Speaking of which, anyone remember the old Kono Hawaii Restaurant, at 226 S. Harbor Blvd., near the intersection of Harbor and First Street in Santa Ana? It's been gone for around a decade or so now (No Doubt played there around 1992), but it was once a perfect real-life example of tiki culture, being in the same realm as the old Tahitian Terrace in Adventureland was.


  10. #10

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    Re: The "Tiki Culture" of the 1950s (and today)

    I wrote a 7-page term paper Sophomore year in high school on Polynesian Pop and Tiki Culture - a spent a page talking about Disney's interest in tiki and the eventual development of the Tiki Room, which helped tread the way for future Audio-Animatronic attractions.

    I'm a sophomore in college now... that paper was a over 4 years ago now... (yikes!)
    Probably the most fun I've ever had writing a term paper, and I got an A on it as well.

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  11. #11

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    Re: The "Tiki Culture" of the 1950s (and today)

    Quote Originally Posted by Janie View Post
    anyone remember the old Kono Hawaii Restaurant, at 226 S. Harbor Blvd., near the intersection of Harbor and First Street in Santa Ana? It's been gone for around a decade or so now (No Doubt played there around 1992), but it was once a perfect real-life example of tiki culture, being in the same realm as the old Tahitian Terrace in Adventureland was.
    This Southland old timer remembers it well (having dined there many times). But FYI, there was a direct and strong connection between the Kono Hawaii and the Tahitian Terrace's creation. And that connection was the Kono's head chef...Hideo "Indian" Aramaki...who Disney hired away from the Kono to come to Disneyland and help create the Tahitian Terrace and it's menu.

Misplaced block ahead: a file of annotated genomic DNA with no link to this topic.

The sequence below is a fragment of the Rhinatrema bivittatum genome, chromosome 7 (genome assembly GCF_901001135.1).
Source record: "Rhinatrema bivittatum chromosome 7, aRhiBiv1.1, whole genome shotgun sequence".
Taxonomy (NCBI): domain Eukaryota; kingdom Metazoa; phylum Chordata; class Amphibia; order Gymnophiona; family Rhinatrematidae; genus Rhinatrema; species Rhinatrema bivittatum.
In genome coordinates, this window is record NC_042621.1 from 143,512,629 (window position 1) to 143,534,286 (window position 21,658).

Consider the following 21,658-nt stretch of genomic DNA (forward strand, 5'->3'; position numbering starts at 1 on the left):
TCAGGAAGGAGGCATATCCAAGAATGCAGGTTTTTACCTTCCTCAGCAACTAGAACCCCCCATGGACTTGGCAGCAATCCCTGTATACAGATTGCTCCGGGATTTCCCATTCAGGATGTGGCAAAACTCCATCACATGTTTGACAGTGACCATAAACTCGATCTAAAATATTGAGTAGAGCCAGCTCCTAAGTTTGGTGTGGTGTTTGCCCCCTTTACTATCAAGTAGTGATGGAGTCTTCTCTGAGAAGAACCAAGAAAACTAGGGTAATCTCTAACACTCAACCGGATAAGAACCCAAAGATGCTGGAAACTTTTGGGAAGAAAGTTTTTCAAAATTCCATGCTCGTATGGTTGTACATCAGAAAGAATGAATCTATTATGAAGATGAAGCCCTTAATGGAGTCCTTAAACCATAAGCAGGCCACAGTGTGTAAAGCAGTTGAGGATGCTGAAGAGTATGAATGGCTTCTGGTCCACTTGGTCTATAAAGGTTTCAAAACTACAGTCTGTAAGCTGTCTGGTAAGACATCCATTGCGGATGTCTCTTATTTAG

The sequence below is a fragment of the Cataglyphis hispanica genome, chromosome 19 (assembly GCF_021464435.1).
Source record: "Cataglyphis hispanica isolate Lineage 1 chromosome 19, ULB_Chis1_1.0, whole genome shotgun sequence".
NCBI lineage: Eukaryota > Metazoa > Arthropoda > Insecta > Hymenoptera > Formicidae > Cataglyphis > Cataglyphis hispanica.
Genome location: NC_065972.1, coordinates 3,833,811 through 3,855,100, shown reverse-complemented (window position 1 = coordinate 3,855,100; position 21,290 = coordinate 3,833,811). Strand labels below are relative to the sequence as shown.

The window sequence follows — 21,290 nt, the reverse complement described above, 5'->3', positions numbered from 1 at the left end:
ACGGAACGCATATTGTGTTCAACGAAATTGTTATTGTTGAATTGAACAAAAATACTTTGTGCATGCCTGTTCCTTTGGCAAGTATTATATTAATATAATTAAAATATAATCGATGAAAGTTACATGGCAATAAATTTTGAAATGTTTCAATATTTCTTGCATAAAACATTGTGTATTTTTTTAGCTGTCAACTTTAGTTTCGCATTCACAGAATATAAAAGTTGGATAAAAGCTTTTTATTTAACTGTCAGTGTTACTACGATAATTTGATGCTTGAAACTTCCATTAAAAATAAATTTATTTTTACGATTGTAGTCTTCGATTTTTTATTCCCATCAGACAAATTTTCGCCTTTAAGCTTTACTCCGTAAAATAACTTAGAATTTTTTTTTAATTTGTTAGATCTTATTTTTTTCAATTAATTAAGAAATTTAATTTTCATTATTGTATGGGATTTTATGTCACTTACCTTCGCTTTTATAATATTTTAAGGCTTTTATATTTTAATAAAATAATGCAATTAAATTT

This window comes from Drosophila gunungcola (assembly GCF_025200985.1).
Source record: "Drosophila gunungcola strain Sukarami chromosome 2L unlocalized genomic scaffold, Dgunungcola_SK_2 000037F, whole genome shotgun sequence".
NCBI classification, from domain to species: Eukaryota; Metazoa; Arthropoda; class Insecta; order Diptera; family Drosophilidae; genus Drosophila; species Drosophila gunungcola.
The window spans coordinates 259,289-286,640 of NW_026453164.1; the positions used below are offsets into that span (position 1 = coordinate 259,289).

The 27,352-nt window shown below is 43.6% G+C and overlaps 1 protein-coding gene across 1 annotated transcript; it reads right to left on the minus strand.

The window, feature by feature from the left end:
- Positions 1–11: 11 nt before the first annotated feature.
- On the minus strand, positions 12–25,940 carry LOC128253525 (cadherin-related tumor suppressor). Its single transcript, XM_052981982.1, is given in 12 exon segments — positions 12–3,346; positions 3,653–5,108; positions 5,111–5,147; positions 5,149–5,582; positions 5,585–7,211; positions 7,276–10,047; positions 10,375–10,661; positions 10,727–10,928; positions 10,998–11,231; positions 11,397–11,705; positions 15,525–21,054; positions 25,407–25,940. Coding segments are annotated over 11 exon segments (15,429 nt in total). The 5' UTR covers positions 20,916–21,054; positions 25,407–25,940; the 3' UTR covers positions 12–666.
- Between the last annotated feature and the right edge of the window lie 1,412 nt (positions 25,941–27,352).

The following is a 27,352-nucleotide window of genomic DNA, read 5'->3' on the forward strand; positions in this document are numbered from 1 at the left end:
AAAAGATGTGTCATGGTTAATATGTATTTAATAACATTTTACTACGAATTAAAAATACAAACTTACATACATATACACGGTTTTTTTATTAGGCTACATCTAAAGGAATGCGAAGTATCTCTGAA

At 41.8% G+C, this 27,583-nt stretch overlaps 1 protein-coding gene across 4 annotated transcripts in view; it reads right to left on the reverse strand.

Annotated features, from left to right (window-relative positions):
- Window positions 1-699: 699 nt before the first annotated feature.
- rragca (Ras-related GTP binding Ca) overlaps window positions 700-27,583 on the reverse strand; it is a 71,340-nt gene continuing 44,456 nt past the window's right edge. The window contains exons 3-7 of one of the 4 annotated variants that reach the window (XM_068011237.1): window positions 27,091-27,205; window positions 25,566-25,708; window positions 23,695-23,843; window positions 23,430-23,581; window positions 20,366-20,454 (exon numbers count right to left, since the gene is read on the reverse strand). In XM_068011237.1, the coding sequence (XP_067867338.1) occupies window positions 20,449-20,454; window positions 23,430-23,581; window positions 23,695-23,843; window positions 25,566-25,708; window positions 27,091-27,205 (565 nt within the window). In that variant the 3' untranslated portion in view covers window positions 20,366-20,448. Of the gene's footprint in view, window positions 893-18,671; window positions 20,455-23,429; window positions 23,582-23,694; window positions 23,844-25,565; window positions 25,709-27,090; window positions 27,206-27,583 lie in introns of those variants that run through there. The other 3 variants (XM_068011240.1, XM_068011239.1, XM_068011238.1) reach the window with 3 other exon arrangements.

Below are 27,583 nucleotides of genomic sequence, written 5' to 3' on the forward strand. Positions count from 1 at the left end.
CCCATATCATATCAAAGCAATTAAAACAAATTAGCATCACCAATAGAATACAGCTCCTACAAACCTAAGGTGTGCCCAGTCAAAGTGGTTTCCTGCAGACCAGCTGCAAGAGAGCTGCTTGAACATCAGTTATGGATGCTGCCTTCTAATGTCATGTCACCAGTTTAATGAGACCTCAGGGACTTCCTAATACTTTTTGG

So the Tahitian Terrace was not only "in the same realm"...it was practically a direct sibling!

    Not only was Indian the Tahitian Terrace's first Executive Chef...but Walt was so impressed by the man, that he quickly appointed him Executive Chef of the entire Park! A really great and talented gentleman. Many a now famous chef "learned the ropes" under Indian's careful and encouraging eye.

    BTW...Walt noticed that Cast Members were always calling Hideo by his nickname, "Indian." Walt thought that he might be a Native American Indian and one day asked Hideo what was up with the nickname. Hideo told Walt about how he was of Japanese ancestry and was born and raised in Hawaii, and that he got the nickname because he played semi-pro for the Cleveland Indians baseball team for a couple of years, and that he loved the nickname.

    Well...Walt liked the man and loved the story, so he ordered Hideo a new name tag with "Indian" on it and presented it to Hideo saying, "Well...we might as well make it official!" And he was known simply as "Indian" by everyone, ever since. At the time, he was the only Disneyland Cast Member to ever have been allowed a nickname on his nametag.

    Last edited by Opus1guy; 10-12-2006 at 07:34 AM.

  12. #12

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    Re: The "Tiki Culture" of the 1950s (and today)

    Of related interest, see this thread.
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  13. #13

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    Re: The "Tiki Culture" of the 1950s (and today)

    I agree that this was a very interesting era and would love to see the come back a little more prominently, especially in Disneyland. I love Adventureland and hope that one day the rumors about the Tahitian Terrace reopening will actually come true.
    Last edited by LlamaLover; 10-12-2006 at 01:40 PM.

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    Re: The "Tiki Culture" of the 1950s (and today)

    Quote Originally Posted by FrumiousBoojum View Post
    Of related interest, see this thread.
    The Kahiki was the ultimate. I still cannot believe they actually closed it down and let it be demolished. That was just criminal.